Savior of the seas: Dr Paul Burt, Regional Directo...

Savior of the seas: Dr Paul Burt, Regional Director, Mission to Seafarers (MtS)

In each newsletter, GCC BDI focuses on an NGO as part of our effort to support these organisations and the voluntary work they do. In this issue, we look at Mission to Seafarers, a wonderful organisation that helps to protect the region’s vulnerable sailors.


Dr Paul Burt, Regional Director, Mission to Seafarers (MtS), Gulf and South Asia speaks to the GCC BDI about his organisation’s support for UAE based sailors

How does MtS support seafarers in the UAE?  What services does MtS provide?

MtS (UAE) provides material, psychological and spiritual support to seafarers in the ports and anchorages of the UAE.  This includes getting food and water to abandoned crews whose supplies have run out and whose employers either will not or cannot support them.  We also provide counselling and advice on family, personal and professional matters.

MtS’s own roots are Christian (C of E), so we are always happy to pray with and for seafarers when the seafarer himself asks us to.  Most seafarers come from societies where religious faith is central to life, and the obvious dangers of life at sea (e.g. storms) mean that the ‘faith’ dimension is the accepted norm.  MtS UAE spends much of its time also acting as an advocate for seafarers whose salaries have not been paid or who have not been allowed to ‘sign off’ despite having finished their contracts.

What general precautions can seafarers take to ensure their basic safety on the seas?

Basic safety is covered by training which leads to certification and qualification (for example, in areas such as swimming and handling machinery).  There are also procedures that must be followed on board when facing natural or manmade dangers, such as storms or piracy for example.  Underlying all this is the importance of being well prepared and following recognised recruitment procedures.  This is where the real dangers lurk for many seafarers working on vessels out of UAE ports because a high proportion of them obtain fraudulent certificates from Mumbai crooks.  This means that they have no protection when it comes to legal matters relating to employment and insurance matters when it comes to loss.  They are also in debt to these crooked agents.  So the best precaution is for them not to use such agencies.  However, it is almost impossible to educate the whole of Indian society in such precautions, which is what it would take to make a difference.  The situation is further aggravated by some UAE-based ship owners using such dodgy agencies and asking them to specifically obtain unqualified crews – because they are much cheaper to employ than properly qualified crews (A qualified captain costs $6000 per month. An unqualified one costs $2000 per month).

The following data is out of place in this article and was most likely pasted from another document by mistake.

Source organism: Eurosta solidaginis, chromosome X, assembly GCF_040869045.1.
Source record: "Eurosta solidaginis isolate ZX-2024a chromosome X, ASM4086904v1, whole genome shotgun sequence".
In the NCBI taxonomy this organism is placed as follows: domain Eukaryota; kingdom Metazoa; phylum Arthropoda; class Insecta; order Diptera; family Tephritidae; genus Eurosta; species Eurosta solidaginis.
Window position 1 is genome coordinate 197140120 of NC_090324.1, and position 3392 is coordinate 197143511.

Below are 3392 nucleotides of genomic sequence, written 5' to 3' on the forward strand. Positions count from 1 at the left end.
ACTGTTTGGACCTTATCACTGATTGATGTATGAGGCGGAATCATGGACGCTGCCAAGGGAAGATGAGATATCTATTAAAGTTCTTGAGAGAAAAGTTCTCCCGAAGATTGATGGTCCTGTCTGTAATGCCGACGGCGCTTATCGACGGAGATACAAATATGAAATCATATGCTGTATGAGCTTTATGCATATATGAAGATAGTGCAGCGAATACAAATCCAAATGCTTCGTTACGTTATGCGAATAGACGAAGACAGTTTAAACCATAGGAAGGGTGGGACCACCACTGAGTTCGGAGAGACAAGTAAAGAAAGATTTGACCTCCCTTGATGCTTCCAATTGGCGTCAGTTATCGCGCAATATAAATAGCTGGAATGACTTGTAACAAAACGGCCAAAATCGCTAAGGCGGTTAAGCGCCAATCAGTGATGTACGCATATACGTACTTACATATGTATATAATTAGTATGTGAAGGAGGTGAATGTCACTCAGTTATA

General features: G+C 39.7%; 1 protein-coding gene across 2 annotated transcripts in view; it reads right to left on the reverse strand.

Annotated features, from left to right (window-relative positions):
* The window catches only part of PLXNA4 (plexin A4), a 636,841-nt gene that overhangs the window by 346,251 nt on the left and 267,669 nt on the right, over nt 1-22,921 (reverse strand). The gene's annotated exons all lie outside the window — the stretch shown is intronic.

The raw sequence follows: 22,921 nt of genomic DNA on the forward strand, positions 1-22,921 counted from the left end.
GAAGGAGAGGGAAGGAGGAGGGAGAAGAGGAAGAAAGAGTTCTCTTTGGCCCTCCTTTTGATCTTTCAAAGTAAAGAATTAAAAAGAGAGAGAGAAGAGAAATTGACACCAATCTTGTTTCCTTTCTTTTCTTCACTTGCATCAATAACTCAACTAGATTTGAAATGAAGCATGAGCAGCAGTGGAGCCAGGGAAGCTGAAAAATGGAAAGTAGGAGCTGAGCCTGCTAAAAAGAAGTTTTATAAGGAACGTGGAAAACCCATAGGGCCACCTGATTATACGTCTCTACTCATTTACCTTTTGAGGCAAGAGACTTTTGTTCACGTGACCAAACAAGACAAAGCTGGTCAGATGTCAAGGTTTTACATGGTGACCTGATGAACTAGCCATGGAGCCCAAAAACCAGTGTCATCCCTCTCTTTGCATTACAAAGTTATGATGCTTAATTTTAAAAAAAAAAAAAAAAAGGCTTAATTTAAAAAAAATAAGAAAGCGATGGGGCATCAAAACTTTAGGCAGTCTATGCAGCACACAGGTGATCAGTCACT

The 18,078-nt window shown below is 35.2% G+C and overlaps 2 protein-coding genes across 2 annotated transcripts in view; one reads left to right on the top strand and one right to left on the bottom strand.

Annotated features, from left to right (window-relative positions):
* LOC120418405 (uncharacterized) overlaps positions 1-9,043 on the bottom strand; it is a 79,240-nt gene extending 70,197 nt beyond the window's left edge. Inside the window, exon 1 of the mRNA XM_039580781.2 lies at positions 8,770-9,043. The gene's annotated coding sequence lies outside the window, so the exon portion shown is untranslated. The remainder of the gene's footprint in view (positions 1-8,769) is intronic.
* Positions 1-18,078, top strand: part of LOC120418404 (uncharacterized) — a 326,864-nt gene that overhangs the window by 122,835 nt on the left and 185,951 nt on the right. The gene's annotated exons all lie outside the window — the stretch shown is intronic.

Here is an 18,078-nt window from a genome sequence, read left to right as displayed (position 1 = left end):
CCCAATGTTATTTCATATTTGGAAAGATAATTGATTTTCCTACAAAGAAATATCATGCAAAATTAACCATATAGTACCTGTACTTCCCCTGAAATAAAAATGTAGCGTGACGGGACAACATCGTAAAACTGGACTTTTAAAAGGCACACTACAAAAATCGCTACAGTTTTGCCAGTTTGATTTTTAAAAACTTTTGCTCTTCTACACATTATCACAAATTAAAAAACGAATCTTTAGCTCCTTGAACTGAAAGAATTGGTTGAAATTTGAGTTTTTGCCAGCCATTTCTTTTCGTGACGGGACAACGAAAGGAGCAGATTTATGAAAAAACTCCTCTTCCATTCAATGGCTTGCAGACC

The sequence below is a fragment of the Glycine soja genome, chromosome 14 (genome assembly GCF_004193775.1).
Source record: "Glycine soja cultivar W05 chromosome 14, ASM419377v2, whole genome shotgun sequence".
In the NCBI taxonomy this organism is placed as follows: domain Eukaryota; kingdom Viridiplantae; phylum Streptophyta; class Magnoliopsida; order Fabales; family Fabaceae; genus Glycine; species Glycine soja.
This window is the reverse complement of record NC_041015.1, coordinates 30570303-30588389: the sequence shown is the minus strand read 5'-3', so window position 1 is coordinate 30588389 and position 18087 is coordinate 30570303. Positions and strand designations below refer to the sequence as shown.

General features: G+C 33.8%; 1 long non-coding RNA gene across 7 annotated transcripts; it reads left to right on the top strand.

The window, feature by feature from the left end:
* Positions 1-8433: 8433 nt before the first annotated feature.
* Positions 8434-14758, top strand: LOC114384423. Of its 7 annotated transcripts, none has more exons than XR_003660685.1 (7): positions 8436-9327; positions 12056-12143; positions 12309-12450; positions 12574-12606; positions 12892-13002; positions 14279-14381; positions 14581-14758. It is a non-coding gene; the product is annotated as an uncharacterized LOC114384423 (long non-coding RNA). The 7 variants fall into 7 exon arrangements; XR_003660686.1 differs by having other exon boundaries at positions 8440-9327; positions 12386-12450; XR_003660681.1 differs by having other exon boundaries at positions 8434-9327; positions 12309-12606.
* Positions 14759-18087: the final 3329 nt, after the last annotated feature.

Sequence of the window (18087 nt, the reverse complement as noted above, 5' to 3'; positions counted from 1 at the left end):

What are the particular dangers for UAE seafarers?

In most respects, ‘UAE seafarers’ mean ‘seafarers working out of UAE ports or in UAE waters’.  This is because there are very few seafarers who are UAE nationals; the relatively few locals work either for DP World or for the sheikhs, so they are well paid and cared for.

Many dhows operating out of UAE creeks and ports have UAE and Iranian crews, and their conditions can be very poor in terms of safety, pay and health.  Our gift-giving campaigns are aimed at the dhow crews especially.

How has the oil price downturn affected seafarers and the shipping industry?

The offshore sector of the maritime industry is particularly important in the Gulf for obvious reasons.  Since the fall in the price of oil form $115 to about $50 this sector has gone into ‘survival’ mode.  Many offshore vessels are without work and many companies operating in the sector have scaled back their operations to the bare minimum.  This means that jobs for seafarers in this sector are much harder to come by and those who are retained as crews are having to endure reduced, or in many cases, non-existent salaries.

Many abandoned crews are on offshore vessels, including offshore supply and tugs. Some crews have not had any salary for over 12 months, and, in the worst cases, for over 18 months.  MtS UAE works as a mediator in trying to get these crews their salaries while retaining the respect of the ship owners, many of whom are suffering severe cash flow problems as they in turn wait for their clients to pay them.

How can people donate to MtS?

We are currently re-designing our online donation receipt system and hope to have it up and running shortly.  That will be the easiest way for individual donors to donate. In the meantime, we are accepting cheques.